Senate Committee Hearing Addresses Medicare Prescription Drug Discount Cards
Medicare prescription drug discount cards "will be very powerful incentives to lower the price of prescription drugs," acting CMS Administrator Dennis Smith told members of the Senate Aging Committee on Tuesday during a hearing, Congress Daily reports (Rovner, Congress Daily, 3/9). Beneficiaries who participate in the drug discount card program, to begin in June, could save an estimated 10% to 25% on prescription drugs, and beneficiaries with lower incomes will receive a $600 annual subsidy for medications, Smith said. However, Craig Fuller, president of the National Association of Chain Drug Stores, told the committee that discounts offered through the cards could change weekly and that the discounts that initially prompt beneficiaries to chose a card may no longer be in effect when they fill their prescriptions. Beneficiaries must remain enrolled in one discount card for a year before they switch cards (Sherman, AP/Dallas Morning News, 3/9). Smith said he thought it was unlikely that card sponsors would try to manipulate recipients into buying their cards and then decrease the discounts because most of the 100 organizations that have applied to offer the cards "are positioning themselves for 2006," when the Medicare prescription drug benefit begins. He added that CMS plans to establish a Web site that would allow seniors to compare discount cards. Fuller also expressed concern that beneficiaries might expect the discount card program to provide more savings than are likely, adding that "some of the expectations are that this is a coverage program with a $10 copay and it's not that" (Congress Daily, 3/9). During the hearing, James Firman, president of the National Council on Aging, said, "It's going to be complicated, but the savings are there if people can navigate through." NCOA, an advocacy coalition of 3,800 seniors organizations, is heading a campaign to inform Medicare beneficiaries about the new law and the discount cards (Sherman, AP/Dallas Morning News, 3/9). Enrollment in the program could be difficult for beneficiaries who would benefit the most, Firman said, adding, "Unfortunately the track record of various past efforts to enroll low-income populations in public and private benefits programs has been at best inconsistent and uneven." AARP said in a written statement that outreach efforts could be threatened by the program's "regulatory barriers" -- such as having two separate enrollment forms for each card -- that could be "unmanageable, with great potential for confusion and error" for outreach workers, CongressDaily reports (Congress Daily, 3/9). The federal government is expected to announce discount card sponsors by the end of March (AP/Dallas Morning News, 3/9).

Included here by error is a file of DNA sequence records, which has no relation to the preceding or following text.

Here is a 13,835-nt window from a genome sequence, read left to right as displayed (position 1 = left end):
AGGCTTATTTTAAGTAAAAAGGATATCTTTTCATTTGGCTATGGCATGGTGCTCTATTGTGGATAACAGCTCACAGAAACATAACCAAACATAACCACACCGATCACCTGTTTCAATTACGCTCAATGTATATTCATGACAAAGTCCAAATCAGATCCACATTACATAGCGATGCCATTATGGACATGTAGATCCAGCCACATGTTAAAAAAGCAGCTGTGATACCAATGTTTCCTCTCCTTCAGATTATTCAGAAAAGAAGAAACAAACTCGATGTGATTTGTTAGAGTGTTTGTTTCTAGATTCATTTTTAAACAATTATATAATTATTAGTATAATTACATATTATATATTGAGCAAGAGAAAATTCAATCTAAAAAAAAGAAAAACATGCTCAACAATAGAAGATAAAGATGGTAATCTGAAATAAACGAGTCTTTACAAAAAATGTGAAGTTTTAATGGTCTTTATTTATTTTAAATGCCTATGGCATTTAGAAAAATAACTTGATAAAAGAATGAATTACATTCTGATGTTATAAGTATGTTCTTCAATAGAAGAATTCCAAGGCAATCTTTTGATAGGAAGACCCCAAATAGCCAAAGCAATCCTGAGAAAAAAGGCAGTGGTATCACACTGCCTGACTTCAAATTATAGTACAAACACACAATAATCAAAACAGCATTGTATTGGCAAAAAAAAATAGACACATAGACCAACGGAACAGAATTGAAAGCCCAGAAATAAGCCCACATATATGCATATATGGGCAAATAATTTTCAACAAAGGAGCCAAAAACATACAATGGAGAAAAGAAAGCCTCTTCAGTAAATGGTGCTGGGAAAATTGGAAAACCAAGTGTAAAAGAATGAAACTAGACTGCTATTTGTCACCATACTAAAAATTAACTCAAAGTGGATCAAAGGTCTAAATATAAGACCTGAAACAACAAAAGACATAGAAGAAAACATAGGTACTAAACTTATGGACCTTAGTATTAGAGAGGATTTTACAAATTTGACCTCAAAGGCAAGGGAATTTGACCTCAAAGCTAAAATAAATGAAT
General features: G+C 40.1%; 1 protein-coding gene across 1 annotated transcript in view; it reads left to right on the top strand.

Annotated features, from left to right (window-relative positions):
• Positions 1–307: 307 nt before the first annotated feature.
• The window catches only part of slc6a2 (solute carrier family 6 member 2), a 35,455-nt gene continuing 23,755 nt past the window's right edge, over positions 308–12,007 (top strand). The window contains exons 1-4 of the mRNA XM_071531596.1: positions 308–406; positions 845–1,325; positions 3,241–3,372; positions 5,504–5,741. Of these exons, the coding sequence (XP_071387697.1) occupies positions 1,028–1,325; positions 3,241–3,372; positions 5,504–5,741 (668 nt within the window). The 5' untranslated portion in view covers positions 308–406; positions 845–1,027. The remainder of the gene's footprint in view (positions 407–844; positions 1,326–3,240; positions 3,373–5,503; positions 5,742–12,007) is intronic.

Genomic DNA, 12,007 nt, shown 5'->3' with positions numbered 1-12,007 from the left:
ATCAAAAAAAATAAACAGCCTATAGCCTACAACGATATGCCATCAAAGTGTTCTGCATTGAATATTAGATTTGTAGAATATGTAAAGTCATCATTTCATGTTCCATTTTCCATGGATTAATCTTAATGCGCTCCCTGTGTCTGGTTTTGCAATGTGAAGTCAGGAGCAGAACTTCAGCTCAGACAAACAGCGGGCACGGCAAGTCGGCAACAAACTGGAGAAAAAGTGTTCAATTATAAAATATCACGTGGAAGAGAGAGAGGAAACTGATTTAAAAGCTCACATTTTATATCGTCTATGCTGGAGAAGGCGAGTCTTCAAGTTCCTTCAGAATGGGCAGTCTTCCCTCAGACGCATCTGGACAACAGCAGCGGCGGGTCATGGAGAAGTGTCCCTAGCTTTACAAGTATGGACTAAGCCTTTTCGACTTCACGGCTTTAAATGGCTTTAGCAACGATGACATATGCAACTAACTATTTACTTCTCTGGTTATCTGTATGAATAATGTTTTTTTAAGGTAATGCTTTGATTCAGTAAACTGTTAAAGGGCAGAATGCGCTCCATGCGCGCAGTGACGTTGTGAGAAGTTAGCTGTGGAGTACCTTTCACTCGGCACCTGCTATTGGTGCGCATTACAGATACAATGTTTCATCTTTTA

In related news, AARP CEO Bill Novelli on Tuesday said that he does not regret AARP's endorsement of the Medicare legislation, adding that the group "would do it again in a heartbeat," Congress Daily reports. Novelli was speaking at a policy forum sponsored by America's Health Insurance Plans, the new name of the merged American Association of Health Plans-Health Insurance Association of America. AARP will "work tremendously hard" to inform beneficiaries about the new drug coverage and will "address faults in other parts of the Medicare bill," Novelli said, CongressDaily reports. Novelli also said that it is "unclear" how the public will eventually view the legislation, but he added that a majority of U.S. residents do not yet know enough about its details, according to CongressDaily (Rich, Congress Daily, 3/10).
AARP on Wednesday ran a full-page ad in the New York Times, stating that the group "is continuing the fight for affordable prescription drugs," calling for "pharmaceutical companies ... to do their part" (AARP ad, New York Times, 3/10). Novelli on Monday sent a letter to 16 major prescription drug companies, requesting that they increase prices for existing drugs no faster than the Consumer Price Index and that they support legislation that would permit U.S. residents to purchase medicines from foreign nations, as long as such bills include strict procedures to ensure safety (California Healthline, 3/9). The ad directs reader to AARP's Web site to "read our letter or to learn more about the new prescription drug benefit in Medicare" (New York Times, 3/10).This is part of the California Healthline Daily Edition, a summary of health policy coverage from major news organizations. Sign up for an email subscription.